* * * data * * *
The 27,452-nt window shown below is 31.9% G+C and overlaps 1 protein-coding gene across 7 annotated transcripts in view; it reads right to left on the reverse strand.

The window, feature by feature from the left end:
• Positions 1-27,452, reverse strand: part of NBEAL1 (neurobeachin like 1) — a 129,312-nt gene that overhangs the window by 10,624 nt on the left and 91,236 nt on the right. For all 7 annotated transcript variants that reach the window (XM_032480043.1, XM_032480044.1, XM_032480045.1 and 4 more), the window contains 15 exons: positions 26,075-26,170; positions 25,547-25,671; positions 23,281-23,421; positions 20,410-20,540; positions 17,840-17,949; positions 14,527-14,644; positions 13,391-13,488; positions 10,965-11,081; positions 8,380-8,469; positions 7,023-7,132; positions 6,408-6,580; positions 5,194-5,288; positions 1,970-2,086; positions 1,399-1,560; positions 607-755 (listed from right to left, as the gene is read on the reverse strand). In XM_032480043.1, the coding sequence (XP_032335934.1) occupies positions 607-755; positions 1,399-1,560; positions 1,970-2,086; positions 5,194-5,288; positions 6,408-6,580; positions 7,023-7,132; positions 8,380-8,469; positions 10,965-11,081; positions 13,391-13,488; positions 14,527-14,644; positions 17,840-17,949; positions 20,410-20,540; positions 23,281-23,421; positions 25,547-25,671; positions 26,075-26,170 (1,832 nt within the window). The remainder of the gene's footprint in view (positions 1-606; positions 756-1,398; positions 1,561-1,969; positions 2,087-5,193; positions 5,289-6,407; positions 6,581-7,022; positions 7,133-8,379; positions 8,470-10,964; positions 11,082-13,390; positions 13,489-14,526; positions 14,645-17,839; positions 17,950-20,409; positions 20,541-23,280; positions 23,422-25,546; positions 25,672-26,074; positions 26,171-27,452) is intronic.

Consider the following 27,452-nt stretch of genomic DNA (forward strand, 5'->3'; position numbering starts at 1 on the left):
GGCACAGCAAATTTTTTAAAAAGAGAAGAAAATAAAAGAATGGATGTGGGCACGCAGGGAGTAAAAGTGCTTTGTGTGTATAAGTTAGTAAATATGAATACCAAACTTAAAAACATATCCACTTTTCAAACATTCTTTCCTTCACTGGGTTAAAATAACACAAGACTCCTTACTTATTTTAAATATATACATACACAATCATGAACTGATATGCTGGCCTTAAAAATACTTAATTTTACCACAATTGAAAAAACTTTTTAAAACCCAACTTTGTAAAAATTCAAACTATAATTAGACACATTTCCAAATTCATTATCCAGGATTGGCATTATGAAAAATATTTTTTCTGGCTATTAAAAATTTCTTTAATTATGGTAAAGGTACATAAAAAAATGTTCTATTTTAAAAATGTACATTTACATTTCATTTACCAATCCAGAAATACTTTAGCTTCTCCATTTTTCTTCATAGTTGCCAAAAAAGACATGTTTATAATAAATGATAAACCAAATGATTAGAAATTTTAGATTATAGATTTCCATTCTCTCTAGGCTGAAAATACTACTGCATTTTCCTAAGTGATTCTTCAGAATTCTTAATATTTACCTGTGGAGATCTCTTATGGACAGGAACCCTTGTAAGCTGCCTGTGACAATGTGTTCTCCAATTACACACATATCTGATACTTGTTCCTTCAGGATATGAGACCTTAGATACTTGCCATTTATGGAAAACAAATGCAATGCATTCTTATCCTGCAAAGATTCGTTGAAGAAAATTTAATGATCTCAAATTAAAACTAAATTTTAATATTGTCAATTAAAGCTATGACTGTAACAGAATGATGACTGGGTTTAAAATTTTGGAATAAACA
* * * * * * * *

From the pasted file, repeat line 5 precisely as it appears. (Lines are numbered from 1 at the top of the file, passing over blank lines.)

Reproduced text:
GGCACAGCAAATTTTTTAAAAAGAGAAGAAAATAAAAGAATGGATGTGGGCACGCAGGGAGTAAAAGTGCTTTGTGTGTATAAGTTAGTAAATATGAATACCAAACTTAAAAACATATCCACTTTTCAAACATTCTTTCCTTCACTGGGTTAAAATAACACAAGACTCCTTACTTATTTTAAATATATACATACACAATCATGAACTGATATGCTGGCCTTAAAAATACTTAATTTTACCACAATTGAAAAAACTTTTTAAAACCCAACTTTGTAAAAATTCAAACTATAATTAGACACATTTCCAAATTCATTATCCAGGATTGGCATTATGAAAAATATTTTTTCTGGCTATTAAAAATTTCTTTAATTATGGTAAAGGTACATAAAAAAATGTTCTATTTTAAAAATGTACATTTACATTTCATTTACCAATCCAGAAATACTTTAGCTTCTCCATTTTTCTTCATAGTTGCCAAAAAAGACATGTTTATAATAAATGATAAACCAAATGATTAGAAATTTTAGATTATAGATTTCCATTCTCTCTAGGCTGAAAATACTACTGCATTTTCCTAAGTGATTCTTCAGAATTCTTAATATTTACCTGTGGAGATCTCTTATGGACAGGAACCCTTGTAAGCTGCCTGTGACAATGTGTTCTCCAATTACACACATATCTGATACTTGTTCCTTCAGGATATGAGACCTTAGATACTTGCCATTTATGGAAAACAAATGCAATGCATTCTTATCCTGCAAAGATTCGTTGAAGAAAATTTAATGATCTCAAATTAAAACTAAATTTTAATATTGTCAATTAAAGCTATGACTGTAACAGAATGATGACTGGGTTTAAAATTTTGGAATAAACA